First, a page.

The names by which we know Christ’s parables are often our own invention; they usually cannot be found in the scriptures. While these labels provide a convenient way to refer to a given story, they sometimes distort and obscure its message. A good example of this phenomenon is the Parable of the Prodigal Son. After studying this text more carefully, I believe it would be more accurate to call it: “The Parable of the Dysfunctional Family of Man.”

Jesus recounted this parable as he traveled from Galilee to Jerusalem. And Luke makes it clear that his audiences, like us, were large and diverse, consisting of disciples, detractors (e.g., scribes and Pharisees), sinners, tax collectors, and curiosity seekers.

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The Quick and the Dead: June 6, 1944

Seventy-six years ago this morning, the United States and its allies launched the largest amphibious invasion in history when they attacked German forces occupying Normandy along the northern coast of France. The invasion—which came to be known as “D-Day”—consisted of approximately 7,000 vessels, 1,200 of which were warships. But most were transport vessels tasked with landing 150,000 allied soldiers and their equipment on five beaches—code-named Utah, Omaha, Gold, Juno and Sword—spanning some fifty miles.

The attack was preceded by an immense aerial and naval bombardment of the Normandy coast. Allied planes dropped more than 11,000 tons of bombs in the eight hours prior to the invasion, while the fleet’s artillery pounded the coast just before the troops went ashore. In 10 minutes, 600 naval guns fired 2,000 tons of shells at various German fortifications.

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Tolerance

            One of the most commonly misconstrued passages of scripture is Revelation 3:15-16 (NSRV):

                 15 “I know your works; you are neither cold nor hot. I wish that you were either cold or hot. 16 So, because you are lukewarm, and neither cold nor hot, I am about to spit you out of my mouth.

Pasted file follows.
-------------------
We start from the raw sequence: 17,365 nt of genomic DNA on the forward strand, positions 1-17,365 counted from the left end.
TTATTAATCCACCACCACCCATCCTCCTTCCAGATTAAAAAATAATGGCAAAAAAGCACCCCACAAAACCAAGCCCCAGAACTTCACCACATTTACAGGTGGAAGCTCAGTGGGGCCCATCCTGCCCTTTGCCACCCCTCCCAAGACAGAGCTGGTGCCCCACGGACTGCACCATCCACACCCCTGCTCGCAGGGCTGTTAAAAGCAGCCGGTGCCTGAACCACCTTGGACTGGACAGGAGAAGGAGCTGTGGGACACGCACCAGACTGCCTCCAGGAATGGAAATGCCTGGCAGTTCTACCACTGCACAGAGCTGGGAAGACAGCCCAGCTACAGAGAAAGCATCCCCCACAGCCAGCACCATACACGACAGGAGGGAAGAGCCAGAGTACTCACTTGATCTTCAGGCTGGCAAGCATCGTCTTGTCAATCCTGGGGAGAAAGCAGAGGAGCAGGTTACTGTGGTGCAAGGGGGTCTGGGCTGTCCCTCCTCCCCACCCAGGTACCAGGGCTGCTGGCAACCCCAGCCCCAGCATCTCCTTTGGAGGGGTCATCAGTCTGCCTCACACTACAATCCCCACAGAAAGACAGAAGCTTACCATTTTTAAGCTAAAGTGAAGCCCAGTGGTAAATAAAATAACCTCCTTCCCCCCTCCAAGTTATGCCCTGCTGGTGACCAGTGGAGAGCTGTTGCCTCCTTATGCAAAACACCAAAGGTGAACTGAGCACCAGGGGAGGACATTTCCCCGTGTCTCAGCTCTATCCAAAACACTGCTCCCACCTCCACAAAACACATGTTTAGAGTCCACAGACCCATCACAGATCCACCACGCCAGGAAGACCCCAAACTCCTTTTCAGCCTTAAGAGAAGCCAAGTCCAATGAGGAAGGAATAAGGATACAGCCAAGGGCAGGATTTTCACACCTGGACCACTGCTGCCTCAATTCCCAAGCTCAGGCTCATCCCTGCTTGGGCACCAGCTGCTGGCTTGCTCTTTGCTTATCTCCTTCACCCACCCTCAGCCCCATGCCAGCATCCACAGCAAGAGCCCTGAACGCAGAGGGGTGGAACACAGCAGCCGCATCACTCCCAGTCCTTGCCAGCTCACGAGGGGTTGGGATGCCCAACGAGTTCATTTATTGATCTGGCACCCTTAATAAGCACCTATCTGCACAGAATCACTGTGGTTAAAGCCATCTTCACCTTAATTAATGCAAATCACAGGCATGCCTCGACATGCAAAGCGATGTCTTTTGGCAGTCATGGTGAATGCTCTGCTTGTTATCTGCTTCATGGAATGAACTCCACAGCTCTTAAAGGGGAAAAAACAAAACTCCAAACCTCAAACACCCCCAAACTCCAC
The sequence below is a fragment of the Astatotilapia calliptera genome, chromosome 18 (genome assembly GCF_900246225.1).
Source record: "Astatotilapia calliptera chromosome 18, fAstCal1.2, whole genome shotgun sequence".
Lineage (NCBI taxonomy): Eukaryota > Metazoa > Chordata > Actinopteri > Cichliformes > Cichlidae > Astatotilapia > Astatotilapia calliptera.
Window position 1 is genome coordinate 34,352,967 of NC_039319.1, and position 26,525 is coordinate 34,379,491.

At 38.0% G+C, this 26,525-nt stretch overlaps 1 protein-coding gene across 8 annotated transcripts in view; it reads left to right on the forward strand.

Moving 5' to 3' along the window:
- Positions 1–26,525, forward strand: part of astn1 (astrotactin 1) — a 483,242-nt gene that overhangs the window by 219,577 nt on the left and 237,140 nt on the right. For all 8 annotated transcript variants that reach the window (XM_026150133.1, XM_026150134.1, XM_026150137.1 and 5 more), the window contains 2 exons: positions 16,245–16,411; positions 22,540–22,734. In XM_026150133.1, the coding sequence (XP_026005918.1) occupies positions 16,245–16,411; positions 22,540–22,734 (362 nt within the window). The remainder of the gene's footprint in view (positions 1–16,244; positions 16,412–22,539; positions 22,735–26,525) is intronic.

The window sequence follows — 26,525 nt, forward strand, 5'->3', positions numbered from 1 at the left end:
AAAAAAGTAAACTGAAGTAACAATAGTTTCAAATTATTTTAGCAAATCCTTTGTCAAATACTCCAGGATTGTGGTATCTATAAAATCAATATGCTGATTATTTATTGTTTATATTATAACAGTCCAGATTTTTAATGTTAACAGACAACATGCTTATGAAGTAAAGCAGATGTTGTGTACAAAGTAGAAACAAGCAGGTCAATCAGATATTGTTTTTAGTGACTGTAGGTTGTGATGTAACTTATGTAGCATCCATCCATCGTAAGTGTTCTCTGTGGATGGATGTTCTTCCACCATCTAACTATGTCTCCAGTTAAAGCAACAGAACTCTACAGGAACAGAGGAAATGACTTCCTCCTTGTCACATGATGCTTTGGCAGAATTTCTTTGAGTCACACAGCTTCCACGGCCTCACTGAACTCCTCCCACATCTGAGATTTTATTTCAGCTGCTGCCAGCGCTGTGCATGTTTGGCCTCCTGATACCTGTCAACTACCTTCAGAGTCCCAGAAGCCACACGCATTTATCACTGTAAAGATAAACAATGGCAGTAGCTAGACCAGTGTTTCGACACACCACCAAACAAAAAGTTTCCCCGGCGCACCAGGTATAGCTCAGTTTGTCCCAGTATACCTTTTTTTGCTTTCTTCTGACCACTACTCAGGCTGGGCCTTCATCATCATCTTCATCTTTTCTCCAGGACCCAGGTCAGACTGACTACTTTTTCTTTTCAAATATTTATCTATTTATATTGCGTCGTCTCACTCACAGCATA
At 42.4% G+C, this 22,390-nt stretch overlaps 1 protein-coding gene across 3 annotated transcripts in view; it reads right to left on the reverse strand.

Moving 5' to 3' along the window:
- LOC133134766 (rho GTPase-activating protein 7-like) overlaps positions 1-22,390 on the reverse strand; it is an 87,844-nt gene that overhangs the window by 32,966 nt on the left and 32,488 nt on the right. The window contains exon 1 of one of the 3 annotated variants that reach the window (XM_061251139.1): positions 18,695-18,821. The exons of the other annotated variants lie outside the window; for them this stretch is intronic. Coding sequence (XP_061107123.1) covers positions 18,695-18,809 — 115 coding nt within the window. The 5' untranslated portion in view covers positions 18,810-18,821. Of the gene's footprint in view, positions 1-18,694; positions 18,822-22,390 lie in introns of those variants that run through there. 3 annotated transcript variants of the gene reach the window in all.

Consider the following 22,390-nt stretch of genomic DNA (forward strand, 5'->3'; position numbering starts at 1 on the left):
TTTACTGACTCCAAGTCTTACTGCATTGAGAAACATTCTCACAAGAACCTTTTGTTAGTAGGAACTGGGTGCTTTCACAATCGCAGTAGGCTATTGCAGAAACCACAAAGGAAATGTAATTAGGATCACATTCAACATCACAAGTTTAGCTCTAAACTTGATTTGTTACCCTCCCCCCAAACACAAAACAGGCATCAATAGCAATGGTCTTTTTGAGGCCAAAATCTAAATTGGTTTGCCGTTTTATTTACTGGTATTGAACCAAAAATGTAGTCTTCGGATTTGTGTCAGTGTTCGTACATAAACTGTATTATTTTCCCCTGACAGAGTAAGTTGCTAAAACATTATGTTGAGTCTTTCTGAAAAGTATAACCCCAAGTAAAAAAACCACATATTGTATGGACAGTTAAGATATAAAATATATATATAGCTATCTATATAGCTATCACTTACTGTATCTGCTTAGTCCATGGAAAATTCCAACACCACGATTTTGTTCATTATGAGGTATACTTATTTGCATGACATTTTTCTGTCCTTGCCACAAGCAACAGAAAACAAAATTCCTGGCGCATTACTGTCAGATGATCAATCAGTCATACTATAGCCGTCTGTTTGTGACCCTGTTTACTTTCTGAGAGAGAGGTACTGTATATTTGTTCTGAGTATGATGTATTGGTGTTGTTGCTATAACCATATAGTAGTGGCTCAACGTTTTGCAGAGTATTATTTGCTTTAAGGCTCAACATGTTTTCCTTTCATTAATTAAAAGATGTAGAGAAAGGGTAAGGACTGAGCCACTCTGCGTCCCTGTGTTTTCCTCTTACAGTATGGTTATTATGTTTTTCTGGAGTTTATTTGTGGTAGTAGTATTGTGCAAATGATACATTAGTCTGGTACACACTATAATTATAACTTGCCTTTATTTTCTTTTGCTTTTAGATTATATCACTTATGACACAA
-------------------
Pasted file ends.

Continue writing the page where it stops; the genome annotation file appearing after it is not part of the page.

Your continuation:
Our manuals and the messages we hear from the pulpit invariably construe “lukewarm” to mean a halfhearted commitment to the gospel. Indeed, a speaker during the April 2017 General Conference cited these verses for this very proposition.[1] While an apathetic or perfunctory attitude towards any righteous endeavor will always fall short of what is expected, a close reading of this text, and a careful examination of its historical—and geographical—context, reveals a message with multiple layers of meaning.

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How Much Oil Do We Need?

There are few religious texts of greater interest to modern Christians than the apocalyptic writings of Matthew. And there are few passages more challenging than the eschatological parables in the 25th chapter of that gospel, the most familiar of which is the Parable of the Ten Bridesmaids (Matt. 25:1-13 nrsv):

1Then the kingdom of heaven will be like this. Ten bridesmaids took their lamps and went to meet the bridegroom. 2 Five of them were foolish, and five were wise. When the foolish took their lamps, they took no oil with them; but the wise took flasks of oil with their lamps. As the bridegroom was delayed, all of them became drowsy and slept. But at midnight there was a shout, ‘Look! Here is the bridegroom! Come out to meet him.’ Then all those bridesmaids got up and trimmed their lamps. The foolish said to the wise, ‘Give us some of your oil, for our lamps are going out.’ But the wise replied, ‘No! there will not be enough for you and for us; you had better go to the dealers and buy some for yourselves.’ 10 And while they went to buy it, the bridegroom came, and those who were ready went with him into the wedding banquet; and the door was shut. 11 Later the other bridesmaids came also, saying, ‘Lord, lord, open to us.’ 12 But he replied, ‘Truly I tell you, I do not know you.’ 13 Keep awake therefore, for you know neither the day nor the hour.

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Whence Is That Goodly Fragrance Flowing?

On the Sunday before Christmas, it has become my custom to play a 30-minute prelude on the piano in our chapel before the start of church. The music, consisting of sacred carols from different countries, varies from year to year. A short printed program, providing some background information on each piece, is placed in the pews, and reverence is given renewed emphasis. 

One of the pieces I played this past Christmas was Whence Is That Goodly Fragrance Flowing? a 17th century French carol about the Nativity of Christ and the calling of the shepherds to Bethlehem. It begins with this verse:

Whence is that goodly fragrance flowing,
Stealing our senses all away?
Never the like did come a-blowing,
Shepherds, from flow’ry fields in May.
Whence is that goodly fragrance flowing,
Stealing our senses all away?[1]